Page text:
‘I have no money at all,’ I said, ‘I’m literally on the streets.’
‘I’ll do it for free,’ he promised.
“Now look at me,” she said, “Can you even think of me as anything but a woman?”
This was a real surprise. The shape of her body, the smoothness of her skin, her soft voice – what a perfect transformation!
“Take me to that doctor,” I begged.
“But he won’t do it for free. You’ll have to pay.”
The doctor was kind and empathetic. He understood my dilemma.
“It’s a long drawn out process,” he cautioned, “My job will be to make you look like a woman. But you’ll need sessions with a psychiatrist to make you feel like a woman; A cosmetologist will highlight your features, and a speech therapist will teach you how to modulate your voice. Gender reassignment needs the input of many specialties, not to speak of the exorbitant rates each one will charge.”
“I’m ready,” I said.
My father had left me a rich man, and with the sale of my house, I could afford the whole procedure. I could work from home on my computer, and earn a decent salary. It was a lengthy, lonely and painful process. Stress got to me easily. What if I looked hideous after all that surgery? What if I became a sexless creature – neither man nor woman? But after four long years the results were great. I looked every inch a woman. Hormones and plastic surgery had made me sexually adequate. My voice was soft and sensuous, my skin flawless. I was now physically capable and psychologically ready for love.
Vicky Mankad owned the Lifestyle Boutique. I often went there for my clothes. I noticed how his eyes kept following me every time I went to his shop. He was an attractive man and I felt drawn to him.
“Where do you live?” he asked one day, “Perhaps we could have dinner together tonight if you’re free.”
I certainly was free.
I dressed with care. Black slacks and a maroon top accentuated my figure. With a light red lipstick and a touch of colour on my cheeks, I felt confident of making an impression. It was the beginning of many beautiful evenings together. We were very much in love and I knew he would soon pop the question. He had no suspicion of my gender identity.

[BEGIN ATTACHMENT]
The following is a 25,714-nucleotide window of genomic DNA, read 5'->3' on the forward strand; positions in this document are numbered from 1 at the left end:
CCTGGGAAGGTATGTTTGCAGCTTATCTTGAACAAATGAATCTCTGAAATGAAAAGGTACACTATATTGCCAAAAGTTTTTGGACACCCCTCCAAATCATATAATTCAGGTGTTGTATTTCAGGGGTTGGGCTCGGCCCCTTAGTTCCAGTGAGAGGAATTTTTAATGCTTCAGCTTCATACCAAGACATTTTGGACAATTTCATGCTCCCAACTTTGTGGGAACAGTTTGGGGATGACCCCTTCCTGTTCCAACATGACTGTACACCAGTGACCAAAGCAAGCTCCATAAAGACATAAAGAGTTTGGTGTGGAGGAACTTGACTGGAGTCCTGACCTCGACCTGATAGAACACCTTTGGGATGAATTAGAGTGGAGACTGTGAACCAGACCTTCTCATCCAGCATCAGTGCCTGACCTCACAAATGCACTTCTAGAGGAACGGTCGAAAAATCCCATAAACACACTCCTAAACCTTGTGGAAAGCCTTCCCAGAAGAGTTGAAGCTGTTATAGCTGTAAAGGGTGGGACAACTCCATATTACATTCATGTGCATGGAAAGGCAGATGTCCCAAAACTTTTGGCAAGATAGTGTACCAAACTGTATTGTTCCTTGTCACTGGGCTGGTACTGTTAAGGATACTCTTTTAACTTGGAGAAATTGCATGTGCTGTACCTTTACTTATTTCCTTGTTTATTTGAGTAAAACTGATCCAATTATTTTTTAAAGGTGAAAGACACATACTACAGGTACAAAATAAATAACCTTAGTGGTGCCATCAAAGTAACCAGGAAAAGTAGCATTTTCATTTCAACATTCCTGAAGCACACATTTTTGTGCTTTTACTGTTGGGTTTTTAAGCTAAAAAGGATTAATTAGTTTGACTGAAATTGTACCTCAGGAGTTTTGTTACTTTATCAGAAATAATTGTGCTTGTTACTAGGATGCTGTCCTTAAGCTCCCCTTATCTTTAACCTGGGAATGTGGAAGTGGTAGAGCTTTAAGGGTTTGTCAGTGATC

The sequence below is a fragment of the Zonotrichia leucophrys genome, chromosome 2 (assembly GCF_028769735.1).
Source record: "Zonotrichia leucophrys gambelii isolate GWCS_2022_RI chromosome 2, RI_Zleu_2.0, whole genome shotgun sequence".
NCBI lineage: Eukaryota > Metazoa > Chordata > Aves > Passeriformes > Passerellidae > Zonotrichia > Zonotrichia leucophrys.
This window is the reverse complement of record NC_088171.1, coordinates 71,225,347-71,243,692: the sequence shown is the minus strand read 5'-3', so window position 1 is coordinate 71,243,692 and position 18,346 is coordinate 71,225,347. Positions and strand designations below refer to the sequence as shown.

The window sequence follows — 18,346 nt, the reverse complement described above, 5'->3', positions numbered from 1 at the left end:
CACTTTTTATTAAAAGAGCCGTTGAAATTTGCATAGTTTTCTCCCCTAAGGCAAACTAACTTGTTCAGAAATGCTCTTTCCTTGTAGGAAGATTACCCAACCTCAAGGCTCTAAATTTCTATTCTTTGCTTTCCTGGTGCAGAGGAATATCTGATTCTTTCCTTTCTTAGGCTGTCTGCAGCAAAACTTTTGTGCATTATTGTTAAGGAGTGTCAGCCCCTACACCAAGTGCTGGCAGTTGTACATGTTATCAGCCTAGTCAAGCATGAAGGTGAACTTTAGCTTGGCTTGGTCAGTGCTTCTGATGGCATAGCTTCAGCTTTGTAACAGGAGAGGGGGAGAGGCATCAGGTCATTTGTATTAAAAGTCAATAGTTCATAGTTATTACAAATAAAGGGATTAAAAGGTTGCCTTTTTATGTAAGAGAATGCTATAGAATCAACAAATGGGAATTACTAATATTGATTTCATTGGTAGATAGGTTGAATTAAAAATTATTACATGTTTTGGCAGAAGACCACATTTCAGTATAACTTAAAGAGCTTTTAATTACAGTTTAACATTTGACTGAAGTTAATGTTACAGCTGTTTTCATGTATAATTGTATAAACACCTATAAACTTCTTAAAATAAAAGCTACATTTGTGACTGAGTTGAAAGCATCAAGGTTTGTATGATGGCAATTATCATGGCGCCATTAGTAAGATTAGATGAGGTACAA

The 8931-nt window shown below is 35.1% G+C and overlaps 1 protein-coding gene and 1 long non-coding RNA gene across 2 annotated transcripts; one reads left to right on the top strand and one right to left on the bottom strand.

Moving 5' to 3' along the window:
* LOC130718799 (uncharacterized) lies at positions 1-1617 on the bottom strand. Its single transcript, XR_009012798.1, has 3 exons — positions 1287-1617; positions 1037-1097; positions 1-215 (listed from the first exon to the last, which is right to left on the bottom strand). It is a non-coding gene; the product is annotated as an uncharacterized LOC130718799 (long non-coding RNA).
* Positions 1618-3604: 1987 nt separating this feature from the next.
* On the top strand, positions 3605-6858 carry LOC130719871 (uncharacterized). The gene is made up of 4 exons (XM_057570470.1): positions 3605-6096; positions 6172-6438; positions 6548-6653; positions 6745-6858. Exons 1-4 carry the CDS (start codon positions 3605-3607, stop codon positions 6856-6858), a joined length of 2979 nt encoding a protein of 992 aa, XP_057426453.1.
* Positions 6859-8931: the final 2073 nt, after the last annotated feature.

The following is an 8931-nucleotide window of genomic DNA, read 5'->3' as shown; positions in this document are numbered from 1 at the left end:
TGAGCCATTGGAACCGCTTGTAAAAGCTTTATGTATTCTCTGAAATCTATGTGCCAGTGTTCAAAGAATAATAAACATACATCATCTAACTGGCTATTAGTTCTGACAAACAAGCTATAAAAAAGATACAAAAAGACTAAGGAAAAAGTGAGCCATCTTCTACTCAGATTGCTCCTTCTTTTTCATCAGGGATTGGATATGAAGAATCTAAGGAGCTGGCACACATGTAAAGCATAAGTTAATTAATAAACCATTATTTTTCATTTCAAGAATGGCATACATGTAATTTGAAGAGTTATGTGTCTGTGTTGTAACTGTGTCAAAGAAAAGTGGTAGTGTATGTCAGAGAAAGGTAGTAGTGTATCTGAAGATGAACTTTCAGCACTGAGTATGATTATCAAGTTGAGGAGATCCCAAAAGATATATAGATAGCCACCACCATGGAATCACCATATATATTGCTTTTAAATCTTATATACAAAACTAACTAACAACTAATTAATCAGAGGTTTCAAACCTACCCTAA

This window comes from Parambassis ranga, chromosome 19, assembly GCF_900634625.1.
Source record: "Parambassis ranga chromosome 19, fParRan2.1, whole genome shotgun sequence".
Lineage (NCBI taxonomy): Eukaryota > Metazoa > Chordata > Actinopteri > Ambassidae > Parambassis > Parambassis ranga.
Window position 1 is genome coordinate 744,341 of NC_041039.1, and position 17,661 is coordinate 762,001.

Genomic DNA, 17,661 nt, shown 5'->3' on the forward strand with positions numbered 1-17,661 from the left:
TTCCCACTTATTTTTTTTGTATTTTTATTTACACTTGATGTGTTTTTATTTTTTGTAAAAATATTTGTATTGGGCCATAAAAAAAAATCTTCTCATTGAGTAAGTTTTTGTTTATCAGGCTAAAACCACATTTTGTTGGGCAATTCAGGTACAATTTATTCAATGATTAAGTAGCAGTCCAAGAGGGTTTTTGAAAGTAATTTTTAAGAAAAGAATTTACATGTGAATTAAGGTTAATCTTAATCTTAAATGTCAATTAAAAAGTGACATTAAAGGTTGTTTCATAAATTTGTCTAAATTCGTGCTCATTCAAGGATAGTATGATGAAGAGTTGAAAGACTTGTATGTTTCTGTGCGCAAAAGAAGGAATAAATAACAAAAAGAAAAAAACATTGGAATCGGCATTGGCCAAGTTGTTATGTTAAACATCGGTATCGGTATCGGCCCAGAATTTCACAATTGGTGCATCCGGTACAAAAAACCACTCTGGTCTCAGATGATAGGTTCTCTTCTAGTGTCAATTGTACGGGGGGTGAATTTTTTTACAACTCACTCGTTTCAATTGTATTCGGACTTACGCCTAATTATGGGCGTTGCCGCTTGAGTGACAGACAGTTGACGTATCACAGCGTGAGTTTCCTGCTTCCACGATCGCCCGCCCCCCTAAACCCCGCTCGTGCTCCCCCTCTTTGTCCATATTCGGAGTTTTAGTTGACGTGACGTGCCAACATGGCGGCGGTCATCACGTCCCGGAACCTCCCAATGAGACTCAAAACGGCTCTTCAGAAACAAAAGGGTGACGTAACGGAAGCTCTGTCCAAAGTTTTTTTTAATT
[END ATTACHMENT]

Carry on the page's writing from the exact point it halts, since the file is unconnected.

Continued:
His parents approved of me and we were soon to tie the knot. We were at the jeweler’s to buy my ring, when I saw a lady frantically trying to catch my attention. She was the same lady who had befriended me in the park. I pretended not to notice and took Vicky away. I was in panic for the next few days wondering if she’d turn up on my doorstep and tell Vicky my secret. But nothing happened.
Weeks later, as I was walking home, a car stopped beside me. The door opened and I was dragged inside. There were three men in the car, and huddled in the back was that woman.
“I have strongly recommended you to my friends,” she said, “You sure look great.”
I fought and struggled, but they held me prisoner. The woman got out somewhere along the way.
We stopped at a dark and lonely grove. I was viciously raped by the three men who seemed to be enjoying themselves. They left me hollering on the ground in pain, and drove away. I lay there for most of the night. But before dawn, I tried to make myself look decent and patted down my hair and clothes. I had no idea where I was and no money for transport. I felt raw between my legs and had severe chest pain.
“I’m going to die,” I thought, “Why did it have to end this way?”
I lodged a complaint at the nearest police station. I vaguely remembered the car number. But the constable laughed and said that I probably asked for it.
“You better stay here for a while,” he said, and did some phoning around.
An Inspector arrived about an hour later, followed by two of the rapists.
“There she is,” the son of the Inspector said, “She was soliciting on the streets and after we picked her up, she robbed us of our wallets.”
“Yes,” said the other, “I had a thousand rupees in my wallet, and my credit card too.”
I gathered from their conversation that he was a politician’s son.
I was framed for robbery and put in the lock up. All I could do was weep.
The tabloids went to town with the story, and my photograph was plastered on the front page. I never expected Vicky to come to my rescue. He heard my story and believed me. He also got me a good lawyer who saw that the boys were convicted. But I couldn’t look Vicky in the eye again. If only I had been honest with him, perhaps he would have continued to love me. I packed my bags and moved away. I had learnt my lesson. The world has no place for people like me. The compulsions of society constrain me to walk alone.